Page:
This post originally appeared on Panels, which is now Book Riot Comics
When I became a comics reader, I knew the deck was stacked against me. Nova Comics, the shop in my town beloved by local geeks, closed its doors a few years ago.
One of the first things I learned as a newbie comics fan is the importance of an LCS (local comics shop). I knew that a comics shop is where you start a pull list, but more importantly it’s where you find a community of like-minded nerds—to recommend new series, to talk about where a favorite arc is heading, to debate the merits of superheroes and non-superheroes.
But without an LCS of my own, what was I to do? I knew not every store would be a place I wanted to put down roots; Panelteer Emily has talked about her own struggle to find a good comics home after moving from DC.
I was a fan in search of community.
The good news is, it didn’t last long. On my lunch break one day I wandered into Fantom Comics in Dupont Circle. One of the employees greeted me and asked if she could help.
“Um, yes. I’m looking for comics featuring women, with at least one woman on the creative team?” I ventured.
Her eyes lit up. I was the customer she’d been dreaming of.
“Oh, YES,” she said, and she began leading me through the store, pulling Squirrel Girl and Lumberjanes from the shelves.
She was the opposite of what I’d feared, based on old comics stereotypes; she didn’t expect me to know anything, and she didn’t act at all like my fumbling questions made me look like a total newb. In fact, she seemed to enjoy it. She was my initiation into comics—my guide into a whole new world.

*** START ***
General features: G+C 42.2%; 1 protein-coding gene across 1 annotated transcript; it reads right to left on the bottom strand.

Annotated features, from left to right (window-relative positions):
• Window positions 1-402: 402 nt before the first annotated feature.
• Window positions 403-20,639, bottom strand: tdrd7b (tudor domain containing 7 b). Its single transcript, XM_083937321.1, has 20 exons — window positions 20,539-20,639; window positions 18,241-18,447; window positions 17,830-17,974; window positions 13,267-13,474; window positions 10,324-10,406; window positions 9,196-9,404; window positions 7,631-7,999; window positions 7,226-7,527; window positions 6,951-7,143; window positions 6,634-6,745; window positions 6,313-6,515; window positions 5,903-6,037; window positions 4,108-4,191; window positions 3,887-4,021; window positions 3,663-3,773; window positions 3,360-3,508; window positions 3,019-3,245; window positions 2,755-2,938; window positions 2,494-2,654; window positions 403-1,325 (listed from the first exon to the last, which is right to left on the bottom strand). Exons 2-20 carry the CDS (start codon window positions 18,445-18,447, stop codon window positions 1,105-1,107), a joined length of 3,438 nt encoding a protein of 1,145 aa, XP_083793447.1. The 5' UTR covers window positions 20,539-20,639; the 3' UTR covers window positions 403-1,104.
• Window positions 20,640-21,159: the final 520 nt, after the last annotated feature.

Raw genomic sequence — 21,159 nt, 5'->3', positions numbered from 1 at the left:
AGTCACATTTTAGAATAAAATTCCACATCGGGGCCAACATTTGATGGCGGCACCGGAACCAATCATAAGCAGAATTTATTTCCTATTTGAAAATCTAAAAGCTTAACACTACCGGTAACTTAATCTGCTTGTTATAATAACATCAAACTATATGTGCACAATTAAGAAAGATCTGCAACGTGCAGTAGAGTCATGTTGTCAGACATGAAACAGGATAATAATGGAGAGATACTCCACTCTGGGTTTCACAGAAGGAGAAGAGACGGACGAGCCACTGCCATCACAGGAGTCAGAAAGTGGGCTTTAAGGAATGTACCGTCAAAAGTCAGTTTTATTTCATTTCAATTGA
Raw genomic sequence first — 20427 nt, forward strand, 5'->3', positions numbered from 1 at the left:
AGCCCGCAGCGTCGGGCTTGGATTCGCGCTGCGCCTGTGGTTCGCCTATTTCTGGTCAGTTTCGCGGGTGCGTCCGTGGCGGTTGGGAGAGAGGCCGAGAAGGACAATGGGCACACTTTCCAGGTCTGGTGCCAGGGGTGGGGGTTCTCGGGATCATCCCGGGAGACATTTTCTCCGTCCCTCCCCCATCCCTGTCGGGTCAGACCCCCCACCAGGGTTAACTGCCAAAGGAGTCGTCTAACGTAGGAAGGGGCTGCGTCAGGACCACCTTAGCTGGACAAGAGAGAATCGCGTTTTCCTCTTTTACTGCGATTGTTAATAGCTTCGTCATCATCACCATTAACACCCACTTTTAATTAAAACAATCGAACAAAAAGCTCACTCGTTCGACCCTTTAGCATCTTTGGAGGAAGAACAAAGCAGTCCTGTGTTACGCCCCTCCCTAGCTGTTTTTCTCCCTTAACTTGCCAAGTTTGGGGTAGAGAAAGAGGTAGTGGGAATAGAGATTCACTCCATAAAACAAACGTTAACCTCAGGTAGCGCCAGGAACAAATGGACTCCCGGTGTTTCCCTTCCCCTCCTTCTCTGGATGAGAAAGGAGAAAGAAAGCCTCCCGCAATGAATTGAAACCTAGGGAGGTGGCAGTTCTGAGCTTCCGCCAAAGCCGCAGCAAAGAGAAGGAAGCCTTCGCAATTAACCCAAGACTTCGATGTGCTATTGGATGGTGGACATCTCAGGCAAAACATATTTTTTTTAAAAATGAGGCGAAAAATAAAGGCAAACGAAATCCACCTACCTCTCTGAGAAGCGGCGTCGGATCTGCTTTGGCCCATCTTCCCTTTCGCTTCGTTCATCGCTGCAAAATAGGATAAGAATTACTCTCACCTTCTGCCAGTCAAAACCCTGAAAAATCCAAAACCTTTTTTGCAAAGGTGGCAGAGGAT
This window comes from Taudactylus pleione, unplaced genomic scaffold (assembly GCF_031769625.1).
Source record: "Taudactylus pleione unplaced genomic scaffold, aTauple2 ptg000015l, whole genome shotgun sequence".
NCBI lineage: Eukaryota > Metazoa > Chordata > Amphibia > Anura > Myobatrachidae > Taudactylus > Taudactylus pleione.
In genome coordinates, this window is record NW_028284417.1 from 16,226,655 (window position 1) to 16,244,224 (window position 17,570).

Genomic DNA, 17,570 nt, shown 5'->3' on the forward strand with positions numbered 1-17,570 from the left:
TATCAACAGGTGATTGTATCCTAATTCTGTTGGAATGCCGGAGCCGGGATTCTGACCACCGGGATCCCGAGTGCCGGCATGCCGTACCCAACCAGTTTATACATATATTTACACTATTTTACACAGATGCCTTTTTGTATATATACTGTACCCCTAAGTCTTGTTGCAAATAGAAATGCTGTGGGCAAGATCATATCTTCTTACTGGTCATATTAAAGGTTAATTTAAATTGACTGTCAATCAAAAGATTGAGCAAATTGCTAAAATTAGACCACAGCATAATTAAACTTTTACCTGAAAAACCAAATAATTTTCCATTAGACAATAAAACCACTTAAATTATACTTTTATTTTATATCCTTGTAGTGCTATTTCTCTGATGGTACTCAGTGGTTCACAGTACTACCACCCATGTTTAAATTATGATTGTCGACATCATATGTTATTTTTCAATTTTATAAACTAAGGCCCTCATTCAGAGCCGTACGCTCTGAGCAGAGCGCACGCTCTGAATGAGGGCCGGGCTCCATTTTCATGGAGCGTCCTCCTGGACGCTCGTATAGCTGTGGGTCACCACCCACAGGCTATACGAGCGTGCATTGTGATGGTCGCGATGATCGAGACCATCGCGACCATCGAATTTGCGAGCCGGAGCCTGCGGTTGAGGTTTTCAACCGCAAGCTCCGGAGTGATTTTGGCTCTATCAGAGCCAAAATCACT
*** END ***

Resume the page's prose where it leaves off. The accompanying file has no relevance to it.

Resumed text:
As she rang me up, chatting about even more titles I should check out next time—“And are you reading Silk?”—she remembered to introduce herself. “I’m Esther,” she said. “I’ll see you next time!”
I don’t know what I would have done if Esther—and other employees that I’ve met since them, including Jake (now a Panels contributor!)—weren’t so damn friendly. I would probably read a whole lot more digital copies. But the employees at Fantom have this knack for inviting in even the most casual fan and making any awkwardness dissipate instantly.
In fact, Esther, a co-owner of the store, has been widely acknowledged as the force behind its inclusive spirit. Fantom’s been around for about 10 years, in various locations around DC, but with its current location and management, they’ve really hit their stride.
If you can’t choose your family but you can choose your friends, perhaps the same goes for comics shops. You can’t choose where you’re from, but you can choose the community around you. And there’s nothing quite like Fantom’s community.